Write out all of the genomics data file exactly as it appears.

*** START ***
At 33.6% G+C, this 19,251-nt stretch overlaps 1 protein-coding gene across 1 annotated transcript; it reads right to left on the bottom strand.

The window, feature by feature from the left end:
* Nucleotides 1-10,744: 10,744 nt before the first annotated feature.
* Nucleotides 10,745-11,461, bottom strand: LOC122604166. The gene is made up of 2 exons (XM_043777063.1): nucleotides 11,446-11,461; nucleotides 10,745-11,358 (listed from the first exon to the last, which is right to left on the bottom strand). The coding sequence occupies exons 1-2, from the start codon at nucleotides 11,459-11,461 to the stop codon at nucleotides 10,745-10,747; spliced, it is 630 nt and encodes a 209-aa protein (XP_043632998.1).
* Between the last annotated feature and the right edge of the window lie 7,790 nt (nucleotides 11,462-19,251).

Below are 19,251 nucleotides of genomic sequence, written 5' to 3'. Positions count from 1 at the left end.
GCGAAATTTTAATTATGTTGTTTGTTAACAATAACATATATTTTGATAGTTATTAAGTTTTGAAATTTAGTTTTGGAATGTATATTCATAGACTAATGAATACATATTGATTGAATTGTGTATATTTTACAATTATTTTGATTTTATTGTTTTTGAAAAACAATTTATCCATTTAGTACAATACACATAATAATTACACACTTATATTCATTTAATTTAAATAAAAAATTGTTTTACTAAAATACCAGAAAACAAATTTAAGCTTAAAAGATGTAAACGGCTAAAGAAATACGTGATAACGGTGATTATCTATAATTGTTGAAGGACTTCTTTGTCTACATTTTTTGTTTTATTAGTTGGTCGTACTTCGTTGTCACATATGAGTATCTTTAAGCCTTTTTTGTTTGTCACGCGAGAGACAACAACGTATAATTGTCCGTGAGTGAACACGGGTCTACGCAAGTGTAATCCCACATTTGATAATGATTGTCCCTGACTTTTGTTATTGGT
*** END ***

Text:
At 33.6% G+C, this 19,251-nt stretch overlaps 1 protein-coding gene across 1 annotated transcript; it reads right to left on the bottom strand.

The window, feature by feature from the left end:
* Nucleotides 1-10,744: 10,744 nt before the first annotated feature.
* Nucleotides 10,745-11,461, bottom strand: LOC122604166. The gene is made up of 2 exons (XM_043777063.1): nucleotides 11,446-11,461; nucleotides 10,745-11,358 (listed from the first exon to the last, which is right to left on the bottom strand). The coding sequence occupies exons 1-2, from the start codon at nucleotides 11,459-11,461 to the stop codon at nucleotides 10,745-10,747; spliced, it is 630 nt and encodes a 209-aa protein (XP_043632998.1).
* Between the last annotated feature and the right edge of the window lie 7,790 nt (nucleotides 11,462-19,251).

Below are 19,251 nucleotides of genomic sequence, written 5' to 3'. Positions count from 1 at the left end.
GCGAAATTTTAATTATGTTGTTTGTTAACAATAACATATATTTTGATAGTTATTAAGTTTTGAAATTTAGTTTTGGAATGTATATTCATAGACTAATGAATACATATTGATTGAATTGTGTATATTTTACAATTATTTTGATTTTATTGTTTTTGAAAAACAATTTATCCATTTAGTACAATACACATAATAATTACACACTTATATTCATTTAATTTAAATAAAAAATTGTTTTACTAAAATACCAGAAAACAAATTTAAGCTTAAAAGATGTAAACGGCTAAAGAAATACGTGATAACGGTGATTATCTATAATTGTTGAAGGACTTCTTTGTCTACATTTTTTGTTTTATTAGTTGGTCGTACTTCGTTGTCACATATGAGTATCTTTAAGCCTTTTTTGTTTGTCACGCGAGAGACAACAACGTATAATTGTCCGTGAGTGAACACGGGTCTACGCAAGTGTAATCCCACATTTGATAATGATTGTCCCTGACTTTTGTTATTGGT